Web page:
Life isn’t quite the same when a furry spirit enters or a pet dies.
I had a morning paper route when I was a kid. One freezing winter’s morning, I was trudging through a foot of snow and pondering the meaning of life. Suddenly, I saw something moving in the predawn darkness ahead. As I got closer, I saw it was a little mixed beagle puppy that was trying to eat frozen poop. She was emaciated, shivering, and looked like she wasn’t long for this world.
I scooped her up and took off my glove to pet her. She licked my hand and stole my heart. (That would be a good title for a country-western song) That dog knew a soft touch when she saw one. My new best friend spent the rest of my route bundled up under my coat and became part of our family.
But she almost didn’t. When I got home, my little brother and sister were all excited that we had a new pet. My mom and dad . . . not so much. They said ‘No, absolutely not. We are not getting a dog.” My siblings’ shrieks of joy turned to crying and, as tears ran down my cheeks, I sobbed, “If she goes, I go!”
That approach worked but, fifty years later, my mom still jokes that she could have gotten rid of both of us at once.
And so began our life with Snoopy. She became, alternately, our rescue project, friend, protector, and longtime companion. If you’re reading this article, you no doubt have your own story about a favorite pet who entered your life.
Understandably, some people are closer to their pets than other humans. Many furry friends are loyal, loving, grateful, and always there. Those are qualities often lacking in humans. So it’s no surprise that many people grieve deeply when a beloved animal passes on.
The stages of grief and questions can be similar to those when a pet dies from this world. Nearly every day, I’m asked by someone around the world: “Is my cat still alive in another form and place?” “My dog died; is he still happy and peaceful?” And, invariably, the biggest and most important question: “Will I see my dear beloved pet again?”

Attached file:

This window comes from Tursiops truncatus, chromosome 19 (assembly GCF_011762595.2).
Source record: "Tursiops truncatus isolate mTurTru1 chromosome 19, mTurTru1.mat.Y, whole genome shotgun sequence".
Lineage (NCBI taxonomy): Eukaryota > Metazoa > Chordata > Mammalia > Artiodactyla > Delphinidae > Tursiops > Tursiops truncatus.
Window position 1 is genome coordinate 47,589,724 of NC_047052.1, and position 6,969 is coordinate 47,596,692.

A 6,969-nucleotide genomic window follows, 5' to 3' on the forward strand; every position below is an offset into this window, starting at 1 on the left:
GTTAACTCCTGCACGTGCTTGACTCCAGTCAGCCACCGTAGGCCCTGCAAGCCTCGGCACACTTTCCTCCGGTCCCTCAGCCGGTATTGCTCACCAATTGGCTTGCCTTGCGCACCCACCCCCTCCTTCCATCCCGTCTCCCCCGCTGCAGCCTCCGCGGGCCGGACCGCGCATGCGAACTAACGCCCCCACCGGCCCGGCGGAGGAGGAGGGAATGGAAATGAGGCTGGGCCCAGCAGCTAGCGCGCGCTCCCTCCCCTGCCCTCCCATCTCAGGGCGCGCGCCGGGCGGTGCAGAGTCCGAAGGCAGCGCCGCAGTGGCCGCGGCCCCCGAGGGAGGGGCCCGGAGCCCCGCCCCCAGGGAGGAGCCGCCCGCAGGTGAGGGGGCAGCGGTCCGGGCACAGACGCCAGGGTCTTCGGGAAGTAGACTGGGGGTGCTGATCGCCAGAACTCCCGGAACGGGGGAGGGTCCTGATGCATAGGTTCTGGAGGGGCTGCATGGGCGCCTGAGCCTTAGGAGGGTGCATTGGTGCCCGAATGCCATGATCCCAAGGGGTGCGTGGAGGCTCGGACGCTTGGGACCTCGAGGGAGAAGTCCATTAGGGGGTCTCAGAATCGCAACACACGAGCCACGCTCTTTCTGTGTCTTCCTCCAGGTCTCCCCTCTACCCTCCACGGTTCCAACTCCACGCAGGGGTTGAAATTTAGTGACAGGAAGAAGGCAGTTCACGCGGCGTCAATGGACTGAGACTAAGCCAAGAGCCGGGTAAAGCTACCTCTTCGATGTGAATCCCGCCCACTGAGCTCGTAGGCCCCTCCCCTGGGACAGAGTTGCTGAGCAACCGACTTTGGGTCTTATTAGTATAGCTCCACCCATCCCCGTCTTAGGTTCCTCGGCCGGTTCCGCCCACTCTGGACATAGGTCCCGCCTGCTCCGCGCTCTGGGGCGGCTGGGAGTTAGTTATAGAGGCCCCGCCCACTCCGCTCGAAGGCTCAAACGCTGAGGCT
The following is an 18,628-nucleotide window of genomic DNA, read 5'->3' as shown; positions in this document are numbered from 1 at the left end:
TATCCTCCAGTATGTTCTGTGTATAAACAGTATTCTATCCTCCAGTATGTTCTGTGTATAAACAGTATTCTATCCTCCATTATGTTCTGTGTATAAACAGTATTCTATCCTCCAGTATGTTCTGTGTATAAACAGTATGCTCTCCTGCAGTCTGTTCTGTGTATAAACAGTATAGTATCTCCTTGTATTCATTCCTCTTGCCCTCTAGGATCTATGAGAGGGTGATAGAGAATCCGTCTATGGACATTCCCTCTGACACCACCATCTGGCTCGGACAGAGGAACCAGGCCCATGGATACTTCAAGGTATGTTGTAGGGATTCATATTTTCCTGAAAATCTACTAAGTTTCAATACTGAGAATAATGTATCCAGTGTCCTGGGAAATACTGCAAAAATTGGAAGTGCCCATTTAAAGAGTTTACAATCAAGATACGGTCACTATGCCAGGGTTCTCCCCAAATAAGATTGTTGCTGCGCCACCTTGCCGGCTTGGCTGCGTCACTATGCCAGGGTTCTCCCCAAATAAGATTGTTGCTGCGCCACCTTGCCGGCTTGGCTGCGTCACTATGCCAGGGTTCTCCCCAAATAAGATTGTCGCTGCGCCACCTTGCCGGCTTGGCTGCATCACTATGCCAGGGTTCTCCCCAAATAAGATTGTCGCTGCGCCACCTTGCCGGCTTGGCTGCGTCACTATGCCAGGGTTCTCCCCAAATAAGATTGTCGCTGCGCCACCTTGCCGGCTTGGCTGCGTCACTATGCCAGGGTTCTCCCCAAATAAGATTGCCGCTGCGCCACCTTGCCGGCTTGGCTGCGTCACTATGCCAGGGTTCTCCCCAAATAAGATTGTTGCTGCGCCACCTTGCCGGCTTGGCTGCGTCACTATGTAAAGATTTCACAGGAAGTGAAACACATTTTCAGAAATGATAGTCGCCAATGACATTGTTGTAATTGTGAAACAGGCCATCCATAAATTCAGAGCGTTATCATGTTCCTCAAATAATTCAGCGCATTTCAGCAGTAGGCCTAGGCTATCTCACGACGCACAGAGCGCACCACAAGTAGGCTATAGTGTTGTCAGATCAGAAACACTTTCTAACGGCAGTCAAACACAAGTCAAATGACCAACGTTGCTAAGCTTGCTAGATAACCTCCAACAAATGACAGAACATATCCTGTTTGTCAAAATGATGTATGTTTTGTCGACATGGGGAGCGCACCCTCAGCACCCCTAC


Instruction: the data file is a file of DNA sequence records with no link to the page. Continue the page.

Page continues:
Here’s a recent one from Susan. . .
Q: I’ve always wondered if animals join us in the afterlife? It would seem an awful waste if our pets were just unconditionally loving and accepting props for us to enjoy while on Earth and then that’s it—nothingness.
A: Yes, as you say, it would be an incredible waste of energy for any life form to cease existence after physical death. Universe/ God/Source Energy can certainly do better than that. There’s good evidence that the spirit/ consciousness/ energy of all life – people, pets, and plants – continues on into the next page of life’s never-ending saga.
This evidence comes from:
1. Documented near-death experiencers who report seeing departed pets during their visit into the Light
2. Authentic mediums who communicate the presence of pets who have passed on. These gifted people often relay detailed and accurate information that they could never know.
3. After-death contacts (ADCs) can involve beloved pets who have crossed over. At least some ADCs are “real” as shown by evidential and shared experiences.
4. Miracles that occur and involve pets.
5. Scientific laws that show energy cannot be destroyed, but merely changes form.
And, as you know Susan, truly unconditional love and acceptance are so rare and so sweet that surely Life recycles it.
Pets can show up when they are most needed. After my big “first love” break-up, I was feeling pretty alone and sad. A good friend brought me a beautiful kitten she had named “Liebe” a German word for love. Liebe was a very loving friend who spent many hours resting on the shoulders while I studied and wrote. She brought companionship when I was alone a lot. She gave me someone to talk to when I couldn’t afford counseling. She was my first cat and I learned why some people love cats so dearly.
Interestingly, shortly after I was in a good relationship, Liebe disappeared. We looked and looked for her, but with no success. Maybe her mission was completed?
Decades later, “Miss B” — who looked exactly like Liebe — blessed us with her presence and spirit for many years. And that great cat — the best I’ve ever been around — just now assisted with a technological mini-miracle. Let me explain.
WordPress is a software platform I use for the Soul Proof website. I’ve added new articles many times so was perplexed when this one — When Your Pet Dies — wouldn’t open correctly. I checked my directions, even though I knew I was doing it right but still no success. A third try . . . no luck. I was just about to email my tech guy when a subtle voice or thought came in: “Maybe it’s not working because you haven’t mentioned Miss B in the article.”